New Development Plan for Southeast Area
A plan to update zoning of southeast Long Beach to allow new commercial, residential and transportation development along Pacific Coast Highway (PCH) while preserving the adjacent Los Cerritos Wetlands is heading to the city’s planning commission for approval.
At its next meeting on May 4, the planning commission is scheduled to conduct a study session on the Southeast Area Specific Plan (SEASP), which attempts to revise zoning first established in 1977. The city council will then consider the SEASP and a final environmental impact report (EIR) at its meeting on on June 1. The new plan, which is anticipated to go before the city council at the end of the year, would replace the Southeast Area Development Improvement Plan (SEADIP), which caps building heights at 35 feet and prohibits residential uses in most areas. [Editor's Note: Paragraph changed 4/17/17 per reader comment below.]
Public outreach efforts to formulate the new plan were launched nearly three years ago after numerous failed attempts to redevelop the SeaPort Marina Hotel site at second Street and PCH. Several proposals have been shot down by the city council due to concerns of increased traffic, density, building heights and impacts to nearby wetlands.
With input from community meetings and a 22-member citizens advisory committee, the new plan for a 1,500-acre area along PCH from the Orange County border to the Golden Sails Hotel attempts to “creatively balance responsible growth with resource preservation, and establish a thoughtful framework to guide strategic changes in this important gateway into our city,” according to city staff.
According to previous reports, the new plan would allow for development of seven-story buildings in some areas while also allowing a net increase of more than 5,000 new residential units, up to 425 new hotel rooms and an additional 573,567 square feet of commercial space. The additional dwelling units would increase the area’s population by up to 6,391 more people.
The new plan aims to attract mixed-use commercial, residential and hotel developments with “public gathering places.” The plan also establishes a new land-use category known as “coastal habitat wetlands and recreation,” allowing for wetlands restoration efforts and the creation of interpretive centers or visitor-serving coastal related uses.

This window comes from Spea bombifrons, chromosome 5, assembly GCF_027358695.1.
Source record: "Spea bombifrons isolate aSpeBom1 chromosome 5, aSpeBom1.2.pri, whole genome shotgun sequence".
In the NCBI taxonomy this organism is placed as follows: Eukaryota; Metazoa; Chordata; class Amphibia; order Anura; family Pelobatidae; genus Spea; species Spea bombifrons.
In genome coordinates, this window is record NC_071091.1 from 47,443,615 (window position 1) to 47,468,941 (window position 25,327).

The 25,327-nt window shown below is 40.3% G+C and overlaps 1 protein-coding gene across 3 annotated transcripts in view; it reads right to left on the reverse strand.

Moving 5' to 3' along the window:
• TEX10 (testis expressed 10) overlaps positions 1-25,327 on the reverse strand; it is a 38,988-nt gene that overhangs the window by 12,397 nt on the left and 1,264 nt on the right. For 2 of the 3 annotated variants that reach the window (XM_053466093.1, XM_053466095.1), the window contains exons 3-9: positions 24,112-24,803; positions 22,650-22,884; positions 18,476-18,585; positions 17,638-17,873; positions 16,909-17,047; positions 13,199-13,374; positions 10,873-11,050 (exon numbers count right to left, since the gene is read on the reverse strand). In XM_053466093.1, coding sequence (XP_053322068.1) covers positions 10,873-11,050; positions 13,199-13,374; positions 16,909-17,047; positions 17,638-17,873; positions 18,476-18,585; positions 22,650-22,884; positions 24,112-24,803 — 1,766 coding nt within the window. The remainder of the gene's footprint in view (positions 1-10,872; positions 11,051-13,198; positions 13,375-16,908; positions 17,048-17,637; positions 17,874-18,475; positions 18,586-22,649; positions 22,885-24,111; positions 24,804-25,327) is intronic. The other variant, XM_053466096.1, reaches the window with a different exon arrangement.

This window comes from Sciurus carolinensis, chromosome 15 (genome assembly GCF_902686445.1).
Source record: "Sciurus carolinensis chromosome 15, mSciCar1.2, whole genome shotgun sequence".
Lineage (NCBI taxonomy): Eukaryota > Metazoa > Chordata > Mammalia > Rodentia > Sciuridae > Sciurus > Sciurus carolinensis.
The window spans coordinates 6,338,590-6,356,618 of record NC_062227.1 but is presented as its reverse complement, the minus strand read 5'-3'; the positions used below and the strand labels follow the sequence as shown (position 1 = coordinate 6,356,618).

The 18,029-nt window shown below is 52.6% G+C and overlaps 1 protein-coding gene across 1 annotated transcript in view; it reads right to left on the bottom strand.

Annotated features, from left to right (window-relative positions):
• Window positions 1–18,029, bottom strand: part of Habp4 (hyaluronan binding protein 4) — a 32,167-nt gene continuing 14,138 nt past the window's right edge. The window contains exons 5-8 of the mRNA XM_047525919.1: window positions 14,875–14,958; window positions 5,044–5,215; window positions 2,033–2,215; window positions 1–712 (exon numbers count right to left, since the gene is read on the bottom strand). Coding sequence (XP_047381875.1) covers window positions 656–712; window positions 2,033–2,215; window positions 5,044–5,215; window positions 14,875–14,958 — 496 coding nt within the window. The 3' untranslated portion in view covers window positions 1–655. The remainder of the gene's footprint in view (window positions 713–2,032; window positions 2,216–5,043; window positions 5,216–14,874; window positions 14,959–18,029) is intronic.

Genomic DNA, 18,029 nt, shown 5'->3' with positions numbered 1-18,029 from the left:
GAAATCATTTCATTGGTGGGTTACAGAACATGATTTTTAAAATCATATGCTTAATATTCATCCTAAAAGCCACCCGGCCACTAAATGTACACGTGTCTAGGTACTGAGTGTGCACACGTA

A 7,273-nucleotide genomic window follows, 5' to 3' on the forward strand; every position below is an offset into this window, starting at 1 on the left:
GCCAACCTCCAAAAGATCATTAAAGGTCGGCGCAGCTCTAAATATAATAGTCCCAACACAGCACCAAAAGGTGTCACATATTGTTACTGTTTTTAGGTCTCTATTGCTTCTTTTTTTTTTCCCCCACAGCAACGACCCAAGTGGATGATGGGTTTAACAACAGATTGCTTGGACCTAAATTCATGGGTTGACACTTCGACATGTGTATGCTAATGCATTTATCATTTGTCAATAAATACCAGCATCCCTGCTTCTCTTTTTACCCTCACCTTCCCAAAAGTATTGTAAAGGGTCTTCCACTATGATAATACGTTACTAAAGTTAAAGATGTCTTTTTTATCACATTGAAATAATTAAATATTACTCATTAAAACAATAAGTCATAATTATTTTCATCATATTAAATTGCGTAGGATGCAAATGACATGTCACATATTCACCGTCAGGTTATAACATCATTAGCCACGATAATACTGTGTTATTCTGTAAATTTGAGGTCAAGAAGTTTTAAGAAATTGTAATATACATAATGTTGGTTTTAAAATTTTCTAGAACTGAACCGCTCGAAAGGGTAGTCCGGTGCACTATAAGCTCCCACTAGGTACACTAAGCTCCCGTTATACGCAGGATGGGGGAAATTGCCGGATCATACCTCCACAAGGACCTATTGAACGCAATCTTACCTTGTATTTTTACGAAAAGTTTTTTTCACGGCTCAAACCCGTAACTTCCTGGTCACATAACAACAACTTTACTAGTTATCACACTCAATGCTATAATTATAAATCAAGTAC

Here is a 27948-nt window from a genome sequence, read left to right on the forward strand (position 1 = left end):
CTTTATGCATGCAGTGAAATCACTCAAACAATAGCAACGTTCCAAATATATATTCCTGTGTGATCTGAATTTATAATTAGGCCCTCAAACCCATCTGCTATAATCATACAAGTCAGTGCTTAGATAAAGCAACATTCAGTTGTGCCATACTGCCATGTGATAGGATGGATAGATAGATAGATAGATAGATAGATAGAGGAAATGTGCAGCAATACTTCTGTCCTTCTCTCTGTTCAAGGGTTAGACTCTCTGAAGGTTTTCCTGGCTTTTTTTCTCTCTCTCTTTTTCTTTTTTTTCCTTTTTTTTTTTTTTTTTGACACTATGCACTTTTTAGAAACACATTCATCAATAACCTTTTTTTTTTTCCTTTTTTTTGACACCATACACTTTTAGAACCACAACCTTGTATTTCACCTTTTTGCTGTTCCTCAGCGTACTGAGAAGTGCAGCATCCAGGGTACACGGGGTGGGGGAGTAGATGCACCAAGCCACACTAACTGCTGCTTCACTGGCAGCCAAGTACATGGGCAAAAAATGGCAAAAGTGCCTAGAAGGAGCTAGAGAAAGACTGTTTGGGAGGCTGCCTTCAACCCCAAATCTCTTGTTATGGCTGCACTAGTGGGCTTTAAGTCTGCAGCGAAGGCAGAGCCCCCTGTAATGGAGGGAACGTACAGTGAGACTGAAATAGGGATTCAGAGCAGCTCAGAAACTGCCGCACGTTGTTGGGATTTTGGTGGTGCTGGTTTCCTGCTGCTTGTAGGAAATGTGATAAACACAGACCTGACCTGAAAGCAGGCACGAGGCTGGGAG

The plan also attempts to increase mobility in the area with new protected bike lanes and pedestrian paths with the promenade waterway in the Marina Pacifica shopping center becoming more of a public amenity.
“After an extensive three-year community outreach effort, the city believes that the plan soundly reflects the community’s vision of the southeast Long Beach area that at its best maintains valuable natural resources, customizes land uses and development standards, and identifies locations for future development and expanded transportation choices,” stated Jacqueline Medina, spokesperson for Long Beach Development Services (LBDS), in an email to the Beachcomber.
After residents brought forward concerns last year, however, the city has conducted an additional traffic impact analysis. Public comments on a revised traffic section and a new transportation impact study, which was released in February, were accepted through April 3.
According to the updated traffic section, while the proposed SEASP would generate additional vehicular travel in the area, potential development would not generate traffic similar to traditional development sites given the “mixed-use nature of the site.”
In addition, the analysis states that 16 intersections would experience “significant and unavoidable” traffic impacts that may not be mitigated due to right-of-way acquisition, wetlands encroachment or land not being under City of Long Beach jurisdiction.
Further, the net change caused by development under the new plan may result in about 30,568 more daily vehicular trip-ends in the area, with 1,748 more daily trips occurring in the a.m. hours and 2,459 more daily trips in the p.m. hours.
The analysis also states, however, that the plan takes into account the development of new sidewalks, pedestrian paths, bicycle facilities and public transportation facilities as a mitigation to lessen overall traffic impacts.
Meanwhile, developers and landowners of the Second Street and PCH site announced plans last November to demolish the SeaPort Marina Hotel, which has recently closed, to build a new “high-end, but casual” retail shopping center with no residential or hotel component. The project will require approvals from the city council and the California Coastal Commission.
Elizabeth Lambe, executive director of the Los Cerritos Wetlands Land Trust, stated in an email to the Beachcomber that it’s important to take into account the “value and fragility” of the wetlands, adding that nearly all of Southern California’s wetlands have disappeared due to infill and development.
“It is important to protect and restore the few [wetlands] that we have left,” she said. “We believe there need to be robust buffers between development and Los Cerritos Wetlands.”
Lambe said buildings must be developed in a way that does not hamper movement of animals, such as birds that fly between the wetlands and Alamitos Bay, adding that lighting needs to be “bird friendly” and landscaping must be done with native plants compatible with the wetlands habitat.
She said tailpipe emissions from increased traffic as well as a proposed extension of Shopkeeper Road may also impact the wetlands, adding to fears that increased traffic may spur the need for new roads through the wetlands.